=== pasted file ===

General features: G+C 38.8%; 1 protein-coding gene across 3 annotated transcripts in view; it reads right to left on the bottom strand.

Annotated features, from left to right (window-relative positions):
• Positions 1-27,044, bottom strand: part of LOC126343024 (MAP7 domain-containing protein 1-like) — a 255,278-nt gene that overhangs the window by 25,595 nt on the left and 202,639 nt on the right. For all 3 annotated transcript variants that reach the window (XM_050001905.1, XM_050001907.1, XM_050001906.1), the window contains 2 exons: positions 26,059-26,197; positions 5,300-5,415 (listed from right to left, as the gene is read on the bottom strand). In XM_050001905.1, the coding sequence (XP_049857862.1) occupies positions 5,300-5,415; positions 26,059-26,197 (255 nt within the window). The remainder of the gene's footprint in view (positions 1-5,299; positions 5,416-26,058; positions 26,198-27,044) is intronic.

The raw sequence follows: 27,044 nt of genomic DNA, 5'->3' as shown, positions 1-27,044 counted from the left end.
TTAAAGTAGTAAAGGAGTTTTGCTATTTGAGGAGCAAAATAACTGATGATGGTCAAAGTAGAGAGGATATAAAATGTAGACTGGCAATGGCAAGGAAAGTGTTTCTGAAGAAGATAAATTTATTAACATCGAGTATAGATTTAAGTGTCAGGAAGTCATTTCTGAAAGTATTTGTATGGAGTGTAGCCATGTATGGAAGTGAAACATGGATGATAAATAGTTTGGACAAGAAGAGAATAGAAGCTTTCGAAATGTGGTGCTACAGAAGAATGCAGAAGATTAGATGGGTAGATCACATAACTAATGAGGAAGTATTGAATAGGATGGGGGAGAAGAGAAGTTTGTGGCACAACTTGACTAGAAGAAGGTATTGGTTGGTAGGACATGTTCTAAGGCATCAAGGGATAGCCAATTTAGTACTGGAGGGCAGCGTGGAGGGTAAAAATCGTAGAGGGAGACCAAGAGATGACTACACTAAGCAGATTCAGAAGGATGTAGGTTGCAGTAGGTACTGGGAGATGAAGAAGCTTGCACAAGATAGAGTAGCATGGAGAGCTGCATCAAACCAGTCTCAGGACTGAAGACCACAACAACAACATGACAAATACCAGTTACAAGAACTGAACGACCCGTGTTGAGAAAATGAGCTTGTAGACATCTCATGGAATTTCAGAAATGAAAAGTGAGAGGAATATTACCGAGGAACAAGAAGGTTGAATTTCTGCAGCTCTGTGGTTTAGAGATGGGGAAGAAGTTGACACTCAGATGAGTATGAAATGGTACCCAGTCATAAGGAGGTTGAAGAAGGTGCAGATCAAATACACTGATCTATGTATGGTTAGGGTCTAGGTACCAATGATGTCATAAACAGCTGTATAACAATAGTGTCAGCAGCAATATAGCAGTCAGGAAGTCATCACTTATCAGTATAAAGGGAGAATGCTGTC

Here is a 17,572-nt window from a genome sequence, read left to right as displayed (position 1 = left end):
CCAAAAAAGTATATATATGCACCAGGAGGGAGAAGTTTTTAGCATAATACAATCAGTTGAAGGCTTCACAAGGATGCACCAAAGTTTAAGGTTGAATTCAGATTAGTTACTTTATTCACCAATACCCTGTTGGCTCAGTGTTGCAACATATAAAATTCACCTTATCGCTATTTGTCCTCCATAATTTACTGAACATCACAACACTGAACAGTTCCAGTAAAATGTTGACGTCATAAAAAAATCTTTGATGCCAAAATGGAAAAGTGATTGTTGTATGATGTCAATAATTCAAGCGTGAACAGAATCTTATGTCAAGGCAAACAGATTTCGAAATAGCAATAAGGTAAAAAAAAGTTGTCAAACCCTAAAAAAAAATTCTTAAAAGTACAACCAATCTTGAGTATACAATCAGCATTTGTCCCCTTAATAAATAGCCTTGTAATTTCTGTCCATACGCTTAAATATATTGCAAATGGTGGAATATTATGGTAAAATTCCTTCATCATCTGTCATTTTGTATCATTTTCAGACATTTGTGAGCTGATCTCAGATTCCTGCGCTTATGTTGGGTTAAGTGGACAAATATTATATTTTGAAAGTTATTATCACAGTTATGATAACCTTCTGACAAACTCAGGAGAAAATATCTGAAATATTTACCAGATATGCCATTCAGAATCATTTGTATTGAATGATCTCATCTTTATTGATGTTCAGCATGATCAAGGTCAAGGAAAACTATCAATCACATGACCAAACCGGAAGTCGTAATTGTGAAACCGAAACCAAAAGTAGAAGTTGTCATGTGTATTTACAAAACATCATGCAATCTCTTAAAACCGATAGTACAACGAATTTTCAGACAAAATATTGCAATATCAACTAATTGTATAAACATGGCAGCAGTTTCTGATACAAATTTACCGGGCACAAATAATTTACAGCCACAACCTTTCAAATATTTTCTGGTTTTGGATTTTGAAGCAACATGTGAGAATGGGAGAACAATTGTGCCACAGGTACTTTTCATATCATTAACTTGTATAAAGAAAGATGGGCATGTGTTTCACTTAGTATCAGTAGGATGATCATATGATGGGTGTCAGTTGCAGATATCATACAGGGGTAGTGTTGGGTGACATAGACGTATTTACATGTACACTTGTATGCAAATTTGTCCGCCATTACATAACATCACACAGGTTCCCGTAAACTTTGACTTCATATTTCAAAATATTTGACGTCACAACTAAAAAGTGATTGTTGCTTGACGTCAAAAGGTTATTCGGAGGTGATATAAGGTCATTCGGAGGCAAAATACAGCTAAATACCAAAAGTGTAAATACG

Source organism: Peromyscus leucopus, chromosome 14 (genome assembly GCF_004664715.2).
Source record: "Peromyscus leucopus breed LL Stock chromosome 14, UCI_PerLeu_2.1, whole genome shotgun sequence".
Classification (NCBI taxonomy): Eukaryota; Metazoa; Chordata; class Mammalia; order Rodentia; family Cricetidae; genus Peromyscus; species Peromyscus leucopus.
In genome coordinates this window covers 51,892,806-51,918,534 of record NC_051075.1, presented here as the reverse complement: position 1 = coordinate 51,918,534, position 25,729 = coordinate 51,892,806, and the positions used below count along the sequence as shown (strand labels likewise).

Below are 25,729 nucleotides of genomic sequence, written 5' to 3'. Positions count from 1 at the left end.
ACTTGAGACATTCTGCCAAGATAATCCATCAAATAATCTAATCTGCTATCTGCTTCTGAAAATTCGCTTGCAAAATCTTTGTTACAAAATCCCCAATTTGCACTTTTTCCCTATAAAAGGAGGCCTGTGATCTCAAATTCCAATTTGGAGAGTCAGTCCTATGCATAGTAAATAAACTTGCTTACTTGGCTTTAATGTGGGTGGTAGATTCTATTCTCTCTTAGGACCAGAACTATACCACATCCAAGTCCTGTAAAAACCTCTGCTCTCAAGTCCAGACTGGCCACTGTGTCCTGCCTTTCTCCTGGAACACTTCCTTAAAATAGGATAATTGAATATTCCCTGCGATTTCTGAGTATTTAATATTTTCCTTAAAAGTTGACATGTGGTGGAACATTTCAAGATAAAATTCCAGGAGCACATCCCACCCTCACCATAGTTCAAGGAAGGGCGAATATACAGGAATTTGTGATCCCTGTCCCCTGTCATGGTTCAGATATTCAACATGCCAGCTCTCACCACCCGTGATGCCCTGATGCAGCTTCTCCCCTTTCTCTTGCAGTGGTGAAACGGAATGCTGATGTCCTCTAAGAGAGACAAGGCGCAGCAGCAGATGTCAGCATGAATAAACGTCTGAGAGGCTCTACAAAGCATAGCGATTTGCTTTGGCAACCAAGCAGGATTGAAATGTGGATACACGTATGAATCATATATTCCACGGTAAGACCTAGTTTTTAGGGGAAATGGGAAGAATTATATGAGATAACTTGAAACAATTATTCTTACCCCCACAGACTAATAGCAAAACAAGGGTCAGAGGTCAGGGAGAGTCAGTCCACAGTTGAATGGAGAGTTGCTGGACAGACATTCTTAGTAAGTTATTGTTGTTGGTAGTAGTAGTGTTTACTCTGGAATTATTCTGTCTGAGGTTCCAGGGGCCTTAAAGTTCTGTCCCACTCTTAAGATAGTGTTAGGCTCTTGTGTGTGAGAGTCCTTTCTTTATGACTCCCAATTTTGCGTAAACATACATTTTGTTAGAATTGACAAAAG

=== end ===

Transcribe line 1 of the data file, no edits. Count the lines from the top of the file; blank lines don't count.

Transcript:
General features: G+C 38.8%; 1 protein-coding gene across 3 annotated transcripts in view; it reads right to left on the bottom strand.